Thesis: each poem is an abandoning of a way of thought.
At least, that’s been my experience. I expect it’s not everyone’s. But looking back on “My Son is Born as a Telephone Pole,” (HFR #50) it’s hard for me to imagine myself writing it, even though I remember being in front of my laptop and putting my fingers on the keys. If you told me to write this poem today, I would barely know where to start.
What happened: I wrote this poem one night after driving home to visit my parents and passing a lot of telephone poles and because there’s really very little else to look at while driving through Florida, I thought about telephone poles and I was also thinking of my father, I suppose, or else where do we get this idea of fatherhood that anchors the piece? Don’t be ridiculous, Michael—of course you were thinking of your father, and more generally the idea of being a father and not being able to take care of the things you create. Yes, yes, you’re right.
When I was little, I got the hiccups a lot. My grandfather’s cure was always the same: close your eyes, count backwards, and think of the last white horse. He meant the last white horse you saw, but I can’t help but think—now, anyway—that it would be more fitting to think of the last white horse ever, on a mountain or in a field or an abandoned Burger King bathroom. In any case, the cure worked, unless you happened to be in a car and you drove by a white horse.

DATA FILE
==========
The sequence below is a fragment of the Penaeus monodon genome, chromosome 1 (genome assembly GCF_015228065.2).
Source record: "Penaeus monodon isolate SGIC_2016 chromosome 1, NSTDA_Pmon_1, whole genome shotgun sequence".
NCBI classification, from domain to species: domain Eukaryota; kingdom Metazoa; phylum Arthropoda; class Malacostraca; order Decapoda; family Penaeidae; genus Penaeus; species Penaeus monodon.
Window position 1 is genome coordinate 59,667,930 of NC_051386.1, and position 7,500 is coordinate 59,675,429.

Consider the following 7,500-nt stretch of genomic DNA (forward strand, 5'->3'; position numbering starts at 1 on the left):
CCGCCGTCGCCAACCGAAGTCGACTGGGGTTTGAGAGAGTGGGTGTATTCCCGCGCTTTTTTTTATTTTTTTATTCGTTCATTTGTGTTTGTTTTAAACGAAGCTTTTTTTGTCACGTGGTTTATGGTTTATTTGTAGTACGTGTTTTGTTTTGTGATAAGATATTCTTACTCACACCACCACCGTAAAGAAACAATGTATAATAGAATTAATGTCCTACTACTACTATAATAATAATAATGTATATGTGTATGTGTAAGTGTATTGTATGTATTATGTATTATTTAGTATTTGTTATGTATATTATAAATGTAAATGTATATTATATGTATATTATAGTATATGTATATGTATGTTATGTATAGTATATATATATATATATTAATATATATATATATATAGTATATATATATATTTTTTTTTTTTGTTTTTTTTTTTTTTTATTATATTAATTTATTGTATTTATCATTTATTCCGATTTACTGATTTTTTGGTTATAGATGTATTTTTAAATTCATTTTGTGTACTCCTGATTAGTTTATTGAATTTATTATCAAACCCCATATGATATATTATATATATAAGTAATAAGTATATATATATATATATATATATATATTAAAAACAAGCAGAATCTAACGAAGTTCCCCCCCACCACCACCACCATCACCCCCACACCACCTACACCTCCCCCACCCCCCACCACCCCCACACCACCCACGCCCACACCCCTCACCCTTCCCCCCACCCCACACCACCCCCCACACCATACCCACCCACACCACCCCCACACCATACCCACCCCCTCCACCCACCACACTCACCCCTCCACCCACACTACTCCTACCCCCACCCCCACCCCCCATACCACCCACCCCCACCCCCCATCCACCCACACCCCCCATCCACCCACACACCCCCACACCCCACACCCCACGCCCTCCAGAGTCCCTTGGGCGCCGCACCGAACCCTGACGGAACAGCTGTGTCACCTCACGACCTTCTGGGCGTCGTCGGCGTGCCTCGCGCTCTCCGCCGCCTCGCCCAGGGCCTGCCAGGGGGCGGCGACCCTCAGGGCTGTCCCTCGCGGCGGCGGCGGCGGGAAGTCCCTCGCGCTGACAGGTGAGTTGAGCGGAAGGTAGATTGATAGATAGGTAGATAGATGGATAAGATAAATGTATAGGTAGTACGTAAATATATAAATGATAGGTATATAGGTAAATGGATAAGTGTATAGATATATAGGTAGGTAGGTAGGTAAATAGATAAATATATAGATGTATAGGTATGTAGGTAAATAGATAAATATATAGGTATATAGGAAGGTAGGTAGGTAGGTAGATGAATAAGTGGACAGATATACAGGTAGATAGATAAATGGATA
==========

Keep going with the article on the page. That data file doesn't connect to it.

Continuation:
Also, one of the stories I’ve heard about Jesus is that the Jewish people expected him to come riding into the city on a white horse. Maybe that was the original “last white horse,” until Jesus screwed it up with that donkey business.
Also, if you scroll up, you’ll see a picture of me standing on a pyramid in front of a mountain. It’s hard to be cynical about anything when you stand on a pyramid in front of a mountain, until later that afternoon, when you drive by the church built by the people who killed the people who built the pyramid in front of the mountain. Of course, the people that built the pyramid also killed a lot of other people. They built their pyramid on top of an abandoned city.
I think the reason it’s hard for me to approach this poem is because it deals with a problem of fatherhood in a very specific, isolated way, and perhaps in writing this poem, I solved or attempted to solve or abdicated the duty of solving this problem, which is really a fear. But in doing so, I opened the door on a whole host of other problems that maybe have nothing to do with real sons or daughters but might have everything to do with the relationships we put ourselves into with the things we create and are later forced to abandon, though the abandoned things—poems, pyramids, marriages, sons—still exist, still haunt us. In which case, maybe we can never abandon them at all.
Michael Martin Shea is currently an MFA candidate and John and Renée Grisham Fellow at the University of Mississippi. New poems are forthcoming in The Journal, New Orleans Review, Washington Square Review, and elsewhere. He lives in Oxford, Mississippi, where he edits Yalobusha Review and tweets here.